The long term objectives of this research are to develop a better understanding of the molecular mechanisms of neoplastic progression in chronic extensive ulcerative colitis (UC) and to use this knowledge for the earlier, more cost effective diagnosis of curable cancer or its precursors in these patients.
Specific Aim 1. To determine the molecular genetic abnormalities in early colonic tumorigenesis in ulcerative colitis and to develop simplified techniques for detecting them.
Specific Aim 2. To develop a panel of early genetic markers that best predicts the future development of dysplasia and cancer and to test these markers prospectively by colonoscopic biopsy surveillance.
In Specific Aim 1 the earliest indicators of future progression to dysplasia and cancer will be sought primarily in colectomy specimens by comparing mutations and/or allelic losses in various tumor suppressor genes (initially p53 (17p), APC (5pq) and 8p (telomeric), mismatch repair genes MSH2 and MutL, and then DDC (19q), Rb (13q) & MCC (5q)) with other with other variables such as DNA ploidy and histology. Rapid molecular genetic screening assays for these genetic defects will be developed and tested in material collected at colonoscopy as part of Specific Aim 2. The most reliable markers for the early prediction of future neoplastic progression will be determined. The preliminary data indicate that DNA aneuploidy predicts future progression to dysplasia or cancer in patients whose colonic mucosal biopsies are histologically negative or indefinite for dysplasia. Because the pilot studies show that p53 mutations may occur before the development of DNA aneuploidy, they will determine whether p53's presence is an earlier marker of cancer risk than aneuploidy. The preliminary work with the MSH2 gene suggests that a germline mutation, detectable by peripheral blood assay, identifies a subset of UC patients at high risk for neoplastic progression. They will evaluate the value of MSH2 as a marker of risk in prospective follow up. The proposed studies will ultimately achieve an enhanced understanding of neoplastic progression in the UC model, improve and reduce the costs of the management of these patients, and reduce their risk of death from cancer.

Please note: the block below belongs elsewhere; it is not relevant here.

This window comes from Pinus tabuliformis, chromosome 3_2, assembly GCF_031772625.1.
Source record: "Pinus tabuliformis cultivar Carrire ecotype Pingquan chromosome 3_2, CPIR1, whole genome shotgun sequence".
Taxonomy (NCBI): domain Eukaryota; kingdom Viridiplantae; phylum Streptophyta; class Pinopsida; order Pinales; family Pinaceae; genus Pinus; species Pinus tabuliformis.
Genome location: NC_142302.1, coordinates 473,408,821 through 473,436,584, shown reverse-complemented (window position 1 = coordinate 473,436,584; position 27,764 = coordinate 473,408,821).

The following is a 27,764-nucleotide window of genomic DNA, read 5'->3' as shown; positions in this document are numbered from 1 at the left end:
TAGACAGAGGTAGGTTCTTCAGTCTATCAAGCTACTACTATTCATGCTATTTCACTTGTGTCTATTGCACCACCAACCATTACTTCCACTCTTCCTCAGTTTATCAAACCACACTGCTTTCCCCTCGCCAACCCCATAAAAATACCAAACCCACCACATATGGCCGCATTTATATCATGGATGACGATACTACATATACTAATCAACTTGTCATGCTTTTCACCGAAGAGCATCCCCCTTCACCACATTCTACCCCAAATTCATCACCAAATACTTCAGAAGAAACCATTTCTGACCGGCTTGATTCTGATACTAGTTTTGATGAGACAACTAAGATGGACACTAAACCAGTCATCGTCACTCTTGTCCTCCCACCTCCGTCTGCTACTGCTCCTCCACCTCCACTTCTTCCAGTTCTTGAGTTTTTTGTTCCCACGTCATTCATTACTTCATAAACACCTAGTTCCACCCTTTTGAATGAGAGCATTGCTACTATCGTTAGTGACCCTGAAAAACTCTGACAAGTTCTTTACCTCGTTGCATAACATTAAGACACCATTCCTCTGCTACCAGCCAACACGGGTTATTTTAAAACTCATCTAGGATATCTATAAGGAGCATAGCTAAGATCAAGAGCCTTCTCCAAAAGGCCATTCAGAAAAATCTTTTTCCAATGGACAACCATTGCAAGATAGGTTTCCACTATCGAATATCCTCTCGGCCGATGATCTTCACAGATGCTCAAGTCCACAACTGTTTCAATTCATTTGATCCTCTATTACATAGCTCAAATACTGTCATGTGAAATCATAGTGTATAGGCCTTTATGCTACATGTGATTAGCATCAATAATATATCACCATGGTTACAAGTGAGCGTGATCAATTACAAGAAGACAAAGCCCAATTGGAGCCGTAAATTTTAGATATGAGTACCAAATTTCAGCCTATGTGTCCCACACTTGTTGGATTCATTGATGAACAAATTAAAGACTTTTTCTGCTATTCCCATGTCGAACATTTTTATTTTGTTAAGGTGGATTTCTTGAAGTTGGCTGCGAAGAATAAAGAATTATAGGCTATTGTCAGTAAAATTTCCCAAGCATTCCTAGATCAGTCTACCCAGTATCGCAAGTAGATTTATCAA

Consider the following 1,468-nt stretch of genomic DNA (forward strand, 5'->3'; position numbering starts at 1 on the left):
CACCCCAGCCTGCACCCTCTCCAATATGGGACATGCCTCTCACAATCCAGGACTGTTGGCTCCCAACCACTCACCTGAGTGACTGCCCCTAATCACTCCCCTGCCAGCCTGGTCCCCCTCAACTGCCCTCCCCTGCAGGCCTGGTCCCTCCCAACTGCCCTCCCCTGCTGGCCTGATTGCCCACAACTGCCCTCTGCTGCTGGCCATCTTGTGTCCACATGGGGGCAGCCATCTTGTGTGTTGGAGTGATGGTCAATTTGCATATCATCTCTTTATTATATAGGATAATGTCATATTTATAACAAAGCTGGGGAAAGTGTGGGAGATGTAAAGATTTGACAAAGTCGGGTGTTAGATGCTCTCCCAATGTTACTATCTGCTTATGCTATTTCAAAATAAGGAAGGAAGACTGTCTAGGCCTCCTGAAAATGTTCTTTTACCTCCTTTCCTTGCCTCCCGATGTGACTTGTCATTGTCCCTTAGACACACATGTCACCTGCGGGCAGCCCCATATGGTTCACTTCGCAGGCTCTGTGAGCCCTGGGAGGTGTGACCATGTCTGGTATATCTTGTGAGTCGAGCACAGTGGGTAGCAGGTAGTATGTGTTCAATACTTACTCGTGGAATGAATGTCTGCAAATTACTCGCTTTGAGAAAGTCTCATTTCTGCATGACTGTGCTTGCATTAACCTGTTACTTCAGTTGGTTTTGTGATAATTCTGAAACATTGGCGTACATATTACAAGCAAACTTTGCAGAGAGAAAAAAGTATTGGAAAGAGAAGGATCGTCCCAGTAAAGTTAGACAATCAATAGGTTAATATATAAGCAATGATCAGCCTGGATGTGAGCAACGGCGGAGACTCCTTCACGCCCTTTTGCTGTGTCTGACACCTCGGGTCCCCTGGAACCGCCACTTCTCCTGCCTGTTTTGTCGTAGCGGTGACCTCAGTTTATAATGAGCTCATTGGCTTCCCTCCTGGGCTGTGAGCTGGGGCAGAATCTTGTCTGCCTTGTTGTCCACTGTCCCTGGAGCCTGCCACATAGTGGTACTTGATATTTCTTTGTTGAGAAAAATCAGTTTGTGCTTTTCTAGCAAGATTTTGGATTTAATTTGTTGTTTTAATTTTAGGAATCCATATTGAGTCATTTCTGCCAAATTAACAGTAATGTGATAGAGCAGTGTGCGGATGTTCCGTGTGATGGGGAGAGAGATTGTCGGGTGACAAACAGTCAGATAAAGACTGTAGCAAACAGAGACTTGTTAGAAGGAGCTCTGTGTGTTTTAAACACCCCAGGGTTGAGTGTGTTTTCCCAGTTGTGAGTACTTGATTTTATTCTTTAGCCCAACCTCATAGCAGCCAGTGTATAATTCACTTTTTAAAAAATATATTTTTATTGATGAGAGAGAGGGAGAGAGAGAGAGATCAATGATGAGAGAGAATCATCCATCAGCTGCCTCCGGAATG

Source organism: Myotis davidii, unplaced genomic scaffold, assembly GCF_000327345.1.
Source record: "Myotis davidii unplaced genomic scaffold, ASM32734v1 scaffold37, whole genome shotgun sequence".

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|Risques, Rosa Ana; Lai, Lisa A; Himmetoglu, Cigdem et al. (2011) Ulcerative colitis-associated colorectal cancer arises in a field of short telomeres, senescence, and inflammation. Cancer Res 71:1669-79|
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|Bronner, Mary P; Skacel, Marek; Crispin, David A et al. (2010) Array-based comparative genomic hybridization in ulcerative colitis neoplasia: single non-dysplastic biopsies distinguish progressors from non-progressors. Mod Pathol 23:1624-33|
|Salk, Jesse J; Salipante, Stephen J; Risques, Rosa Ana et al. (2009) Clonal expansions in ulcerative colitis identify patients with neoplasia. Proc Natl Acad Sci U S A 106:20871-6|
|Brentnall, Teresa A; Pan, Sheng; Bronner, Mary P et al. (2009) Proteins That Underlie Neoplastic Progression of Ulcerative Colitis. Proteomics Clin Appl 3:1326|
|Risques, Rosa Ana; Lai, Lisa A; Brentnall, Teresa A et al. (2008) Ulcerative colitis is a disease of accelerated colon aging: evidence from telomere attrition and DNA damage. Gastroenterology 135:410-8|
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